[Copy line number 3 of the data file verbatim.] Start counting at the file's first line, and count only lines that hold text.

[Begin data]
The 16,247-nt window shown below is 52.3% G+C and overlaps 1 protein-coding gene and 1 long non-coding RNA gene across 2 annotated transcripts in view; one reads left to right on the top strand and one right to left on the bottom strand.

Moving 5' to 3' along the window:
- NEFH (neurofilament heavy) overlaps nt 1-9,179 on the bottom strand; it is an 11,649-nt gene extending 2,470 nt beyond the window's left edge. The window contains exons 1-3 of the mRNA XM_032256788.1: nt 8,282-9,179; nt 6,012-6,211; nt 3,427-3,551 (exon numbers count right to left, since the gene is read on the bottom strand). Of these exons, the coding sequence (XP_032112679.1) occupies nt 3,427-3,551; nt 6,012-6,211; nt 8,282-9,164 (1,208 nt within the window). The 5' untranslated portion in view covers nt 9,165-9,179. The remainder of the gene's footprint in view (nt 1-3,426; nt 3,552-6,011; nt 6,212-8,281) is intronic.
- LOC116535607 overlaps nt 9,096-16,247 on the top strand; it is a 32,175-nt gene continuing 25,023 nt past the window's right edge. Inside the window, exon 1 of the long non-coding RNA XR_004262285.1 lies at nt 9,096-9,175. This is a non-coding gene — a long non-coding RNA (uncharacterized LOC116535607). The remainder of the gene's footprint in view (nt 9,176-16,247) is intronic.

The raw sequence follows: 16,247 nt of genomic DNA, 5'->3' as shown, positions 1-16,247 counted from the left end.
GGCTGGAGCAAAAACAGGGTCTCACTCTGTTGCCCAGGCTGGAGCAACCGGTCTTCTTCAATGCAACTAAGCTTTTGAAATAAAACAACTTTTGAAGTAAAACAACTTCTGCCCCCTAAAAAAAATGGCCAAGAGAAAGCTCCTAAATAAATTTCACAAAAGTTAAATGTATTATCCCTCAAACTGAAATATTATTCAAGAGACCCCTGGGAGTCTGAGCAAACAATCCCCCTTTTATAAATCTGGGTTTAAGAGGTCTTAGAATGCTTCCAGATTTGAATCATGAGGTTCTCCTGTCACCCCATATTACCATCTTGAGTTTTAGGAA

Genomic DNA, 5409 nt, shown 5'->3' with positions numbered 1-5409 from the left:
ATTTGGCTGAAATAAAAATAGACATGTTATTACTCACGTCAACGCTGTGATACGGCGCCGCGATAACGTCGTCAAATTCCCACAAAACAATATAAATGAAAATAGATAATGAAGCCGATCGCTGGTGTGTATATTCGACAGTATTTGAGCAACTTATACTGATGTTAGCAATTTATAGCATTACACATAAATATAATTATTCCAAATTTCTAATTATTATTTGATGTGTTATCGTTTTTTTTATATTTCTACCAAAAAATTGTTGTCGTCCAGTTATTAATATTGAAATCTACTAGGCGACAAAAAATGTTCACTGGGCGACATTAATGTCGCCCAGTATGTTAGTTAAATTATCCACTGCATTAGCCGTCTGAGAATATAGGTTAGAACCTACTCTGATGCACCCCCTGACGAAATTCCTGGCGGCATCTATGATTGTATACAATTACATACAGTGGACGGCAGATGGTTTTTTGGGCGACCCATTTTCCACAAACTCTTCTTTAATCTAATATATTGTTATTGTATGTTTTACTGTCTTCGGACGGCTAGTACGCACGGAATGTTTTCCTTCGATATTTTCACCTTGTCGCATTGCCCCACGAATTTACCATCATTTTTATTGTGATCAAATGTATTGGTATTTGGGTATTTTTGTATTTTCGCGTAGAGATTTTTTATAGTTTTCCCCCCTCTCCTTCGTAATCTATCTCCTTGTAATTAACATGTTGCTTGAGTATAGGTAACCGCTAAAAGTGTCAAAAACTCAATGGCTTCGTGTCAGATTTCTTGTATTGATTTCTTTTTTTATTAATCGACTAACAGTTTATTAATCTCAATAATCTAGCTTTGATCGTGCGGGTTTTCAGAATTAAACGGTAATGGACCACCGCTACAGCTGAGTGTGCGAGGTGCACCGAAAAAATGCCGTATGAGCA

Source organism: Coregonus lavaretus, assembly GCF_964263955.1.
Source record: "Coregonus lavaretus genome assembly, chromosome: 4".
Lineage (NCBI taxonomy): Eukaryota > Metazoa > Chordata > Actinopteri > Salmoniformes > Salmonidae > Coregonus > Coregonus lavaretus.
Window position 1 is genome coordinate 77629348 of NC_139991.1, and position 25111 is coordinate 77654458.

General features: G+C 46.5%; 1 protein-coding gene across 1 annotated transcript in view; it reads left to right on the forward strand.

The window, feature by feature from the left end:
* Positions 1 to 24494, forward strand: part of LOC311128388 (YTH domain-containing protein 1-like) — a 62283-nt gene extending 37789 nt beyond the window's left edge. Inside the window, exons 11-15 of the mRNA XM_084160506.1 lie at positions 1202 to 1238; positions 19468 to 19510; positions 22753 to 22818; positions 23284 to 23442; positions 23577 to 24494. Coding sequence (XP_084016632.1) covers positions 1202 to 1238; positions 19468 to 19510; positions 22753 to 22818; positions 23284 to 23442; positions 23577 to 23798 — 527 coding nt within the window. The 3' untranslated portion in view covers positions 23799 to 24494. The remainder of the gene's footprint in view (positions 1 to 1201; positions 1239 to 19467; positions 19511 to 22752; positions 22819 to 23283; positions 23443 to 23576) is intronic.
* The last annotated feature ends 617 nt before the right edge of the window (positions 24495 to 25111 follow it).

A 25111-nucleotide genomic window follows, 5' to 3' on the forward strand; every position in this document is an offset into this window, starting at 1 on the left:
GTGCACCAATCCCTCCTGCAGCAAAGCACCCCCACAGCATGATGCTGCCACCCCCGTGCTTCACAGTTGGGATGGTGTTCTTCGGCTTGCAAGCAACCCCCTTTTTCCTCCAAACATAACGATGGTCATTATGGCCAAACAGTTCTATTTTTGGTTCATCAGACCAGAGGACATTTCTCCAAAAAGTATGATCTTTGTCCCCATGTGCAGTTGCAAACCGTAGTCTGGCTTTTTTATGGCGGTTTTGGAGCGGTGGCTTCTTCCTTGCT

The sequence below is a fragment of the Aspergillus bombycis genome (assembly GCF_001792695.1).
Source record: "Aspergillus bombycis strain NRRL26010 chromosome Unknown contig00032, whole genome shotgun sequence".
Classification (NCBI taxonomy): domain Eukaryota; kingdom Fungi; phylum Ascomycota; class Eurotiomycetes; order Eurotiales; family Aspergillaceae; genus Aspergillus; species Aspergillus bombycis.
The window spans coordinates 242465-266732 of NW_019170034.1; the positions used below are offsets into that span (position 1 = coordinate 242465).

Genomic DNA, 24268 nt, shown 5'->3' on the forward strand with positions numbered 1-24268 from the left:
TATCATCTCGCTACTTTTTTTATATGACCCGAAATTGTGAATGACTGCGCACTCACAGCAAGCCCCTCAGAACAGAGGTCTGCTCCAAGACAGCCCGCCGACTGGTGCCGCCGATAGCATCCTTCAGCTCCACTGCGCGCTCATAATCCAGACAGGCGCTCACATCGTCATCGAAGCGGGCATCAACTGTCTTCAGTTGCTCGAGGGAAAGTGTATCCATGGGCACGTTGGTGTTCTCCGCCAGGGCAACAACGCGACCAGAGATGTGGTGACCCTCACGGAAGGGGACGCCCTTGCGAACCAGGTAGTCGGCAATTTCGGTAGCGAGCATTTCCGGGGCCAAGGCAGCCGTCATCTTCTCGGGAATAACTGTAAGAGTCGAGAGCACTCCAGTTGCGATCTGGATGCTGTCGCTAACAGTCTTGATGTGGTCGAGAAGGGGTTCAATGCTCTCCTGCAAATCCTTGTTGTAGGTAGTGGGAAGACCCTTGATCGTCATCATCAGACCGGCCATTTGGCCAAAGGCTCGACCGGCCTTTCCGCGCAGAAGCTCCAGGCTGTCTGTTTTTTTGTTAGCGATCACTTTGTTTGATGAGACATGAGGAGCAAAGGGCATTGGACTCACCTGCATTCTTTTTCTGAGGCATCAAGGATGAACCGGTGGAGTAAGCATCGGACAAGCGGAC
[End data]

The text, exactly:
- NEFH (neurofilament heavy) overlaps nt 1-9,179 on the bottom strand; it is an 11,649-nt gene extending 2,470 nt beyond the window's left edge. The window contains exons 1-3 of the mRNA XM_032256788.1: nt 8,282-9,179; nt 6,012-6,211; nt 3,427-3,551 (exon numbers count right to left, since the gene is read on the bottom strand). Of these exons, the coding sequence (XP_032112679.1) occupies nt 3,427-3,551; nt 6,012-6,211; nt 8,282-9,164 (1,208 nt within the window). The 5' untranslated portion in view covers nt 9,165-9,179. The remainder of the gene's footprint in view (nt 1-3,426; nt 3,552-6,011; nt 6,212-8,281) is intronic.